Monday, April 7, 2014

Extreme Weight: Great Bustard

Scientific name: Oris tarda - Male demonstrating part of the display.
A higher clade it's part of: Gruiformes (cranes & allies)
Conservation status: Vulnerable
Current range: Spotty areas of grassland and steppe across Eurasia in the band of latitude stretching from Gibraltar to southern England, plus a small area in Morocco across from the Straits.

Birding in Portugal has a display/fighting video (skip to
1:05 for the bustards) and some fantastic photographs,
including this one. It demonstrates the sexual dimorphism
between the female (top) and male (bottom).
And yes...she is doing what you think she's doing.
The Great Bustard is the heaviest extant flying bird (also most sexually dimorphic in size). Well...depending on what you mean by "heaviest". It could mean (1) heaviest on average, (2) heaviest maximum in the range of sizes normally reached, or (3) heaviest record. The male Great Bustard's stats for those are (1) 21.3-29.8 lb (9.65-13.5 kg), (2) 40 lb (18 kg), and (3) 46 lb (21 kg). They're rivaled by their relative the Kori Bustard, whose weight surpasses it in (1) 30 lb (13.5 kg), ties it in (2) 40 lb (18 kg), and is beaten by it in (3) 44 lb (20 kg). For the record, I'm ignoring unconfirmed records because it's ridiculous how much those can be exaggerated, even when the teller doesn't mean to. The way our memories and perception work is annoying sometimes...

Like many Gruiformes, these birds display to attract mates. Because they're ground birds, they perform in leks much like the more local-to-Calontir prairie chickens.

I haven't seen any bustards in Sarmatian art, but they co-existed on the Russian steppes, so it's unlikely they never encountered them. Scytho-Sarmatian art tends to focus on mammals rather than birds–eagles being the exception–so it's not really surprising that they wouldn't depict them.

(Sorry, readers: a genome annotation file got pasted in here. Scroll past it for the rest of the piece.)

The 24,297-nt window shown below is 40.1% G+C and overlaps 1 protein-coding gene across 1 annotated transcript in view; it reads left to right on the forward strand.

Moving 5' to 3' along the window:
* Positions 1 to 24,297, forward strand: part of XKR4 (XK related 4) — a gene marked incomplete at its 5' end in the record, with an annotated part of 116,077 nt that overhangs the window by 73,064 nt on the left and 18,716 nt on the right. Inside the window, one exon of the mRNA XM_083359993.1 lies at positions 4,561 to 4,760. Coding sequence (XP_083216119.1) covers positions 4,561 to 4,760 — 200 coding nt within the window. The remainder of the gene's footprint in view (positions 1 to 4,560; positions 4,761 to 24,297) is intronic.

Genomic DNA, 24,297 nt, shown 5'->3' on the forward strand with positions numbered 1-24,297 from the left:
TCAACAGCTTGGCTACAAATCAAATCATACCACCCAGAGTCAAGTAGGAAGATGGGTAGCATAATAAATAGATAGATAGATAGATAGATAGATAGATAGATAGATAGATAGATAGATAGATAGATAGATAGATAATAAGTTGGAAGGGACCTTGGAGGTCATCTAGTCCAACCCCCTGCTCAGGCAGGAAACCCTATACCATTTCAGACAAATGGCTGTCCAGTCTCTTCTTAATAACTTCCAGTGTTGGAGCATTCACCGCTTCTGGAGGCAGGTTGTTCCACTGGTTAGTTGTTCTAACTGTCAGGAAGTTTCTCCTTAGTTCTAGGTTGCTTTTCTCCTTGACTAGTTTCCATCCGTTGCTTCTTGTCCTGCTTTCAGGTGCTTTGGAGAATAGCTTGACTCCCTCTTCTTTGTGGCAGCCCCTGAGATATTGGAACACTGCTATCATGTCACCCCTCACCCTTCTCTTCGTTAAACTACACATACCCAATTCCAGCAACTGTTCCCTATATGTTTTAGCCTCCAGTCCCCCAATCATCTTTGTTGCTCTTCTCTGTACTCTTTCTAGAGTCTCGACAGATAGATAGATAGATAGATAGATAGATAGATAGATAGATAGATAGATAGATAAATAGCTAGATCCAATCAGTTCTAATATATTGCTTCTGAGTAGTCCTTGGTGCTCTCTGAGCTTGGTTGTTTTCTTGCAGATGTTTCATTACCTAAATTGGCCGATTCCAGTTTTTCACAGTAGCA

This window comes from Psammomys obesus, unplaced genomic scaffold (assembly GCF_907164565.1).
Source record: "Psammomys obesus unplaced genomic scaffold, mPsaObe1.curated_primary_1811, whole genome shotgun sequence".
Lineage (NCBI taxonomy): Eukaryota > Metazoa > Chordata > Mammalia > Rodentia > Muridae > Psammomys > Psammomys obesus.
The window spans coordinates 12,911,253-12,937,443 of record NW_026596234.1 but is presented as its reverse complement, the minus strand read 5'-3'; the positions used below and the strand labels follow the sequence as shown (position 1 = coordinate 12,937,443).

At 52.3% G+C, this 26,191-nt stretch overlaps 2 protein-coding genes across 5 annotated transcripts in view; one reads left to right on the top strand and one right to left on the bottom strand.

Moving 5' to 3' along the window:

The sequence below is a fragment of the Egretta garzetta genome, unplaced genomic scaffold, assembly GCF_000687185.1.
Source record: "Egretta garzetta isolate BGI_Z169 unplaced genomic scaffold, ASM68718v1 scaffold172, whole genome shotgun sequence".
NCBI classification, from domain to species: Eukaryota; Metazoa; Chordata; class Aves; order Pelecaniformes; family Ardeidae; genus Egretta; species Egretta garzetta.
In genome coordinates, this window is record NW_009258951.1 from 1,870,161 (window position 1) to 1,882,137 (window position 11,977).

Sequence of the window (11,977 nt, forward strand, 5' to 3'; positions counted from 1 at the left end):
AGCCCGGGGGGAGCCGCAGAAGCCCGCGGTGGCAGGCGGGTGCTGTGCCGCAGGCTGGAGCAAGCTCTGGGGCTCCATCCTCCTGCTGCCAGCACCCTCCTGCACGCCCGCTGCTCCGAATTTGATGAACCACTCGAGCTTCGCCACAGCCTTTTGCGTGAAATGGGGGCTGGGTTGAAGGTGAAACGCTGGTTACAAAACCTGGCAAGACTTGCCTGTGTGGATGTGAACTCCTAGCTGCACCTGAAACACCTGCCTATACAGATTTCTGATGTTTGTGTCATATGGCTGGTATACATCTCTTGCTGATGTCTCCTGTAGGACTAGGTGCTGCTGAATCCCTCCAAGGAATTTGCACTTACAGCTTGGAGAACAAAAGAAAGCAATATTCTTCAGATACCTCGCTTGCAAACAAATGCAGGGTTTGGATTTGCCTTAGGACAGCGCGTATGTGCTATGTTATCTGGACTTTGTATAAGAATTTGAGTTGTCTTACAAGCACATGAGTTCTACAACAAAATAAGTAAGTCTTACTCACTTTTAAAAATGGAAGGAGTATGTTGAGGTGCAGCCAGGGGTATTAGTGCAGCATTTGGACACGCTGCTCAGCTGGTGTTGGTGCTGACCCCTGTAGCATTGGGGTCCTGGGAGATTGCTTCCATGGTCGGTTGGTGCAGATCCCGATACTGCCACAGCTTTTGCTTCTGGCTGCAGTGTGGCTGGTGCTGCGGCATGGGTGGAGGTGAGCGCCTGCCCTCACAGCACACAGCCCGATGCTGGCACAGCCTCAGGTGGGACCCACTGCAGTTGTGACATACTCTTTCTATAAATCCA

1. I'm seeing birds that look like chicken-hawk hybrids, act like giant chickens on the ground, and hunt like hawks in the air. Link's worst nightmare?

    1. Ha! Link need not fear; they mostly run around on the ground eating plants and insects.

  2. Hey--it's off the subject of steppe wildlife, but I found a website you might be interested in. Well, actually I learned about it from a person I follow on Pinterest, who pins a lot of Scythian and Sarmatian stuff (Leyla Merdente--I think she's Ossetian). Anyway, it's the website of the Archaeological and Museum Reserve in Tanais, Russia. They have exhibits on the Greeks, Scythians, and Sarmatians. The whole website's in Russian, but there are some fantastic pictures, especially of clothing reconstructions:

    Because I know you have so much time on your hands. :)

    1. Good thing I have a webpage translating plugin for my browser!
      Bookmarked for later. :) Thanks!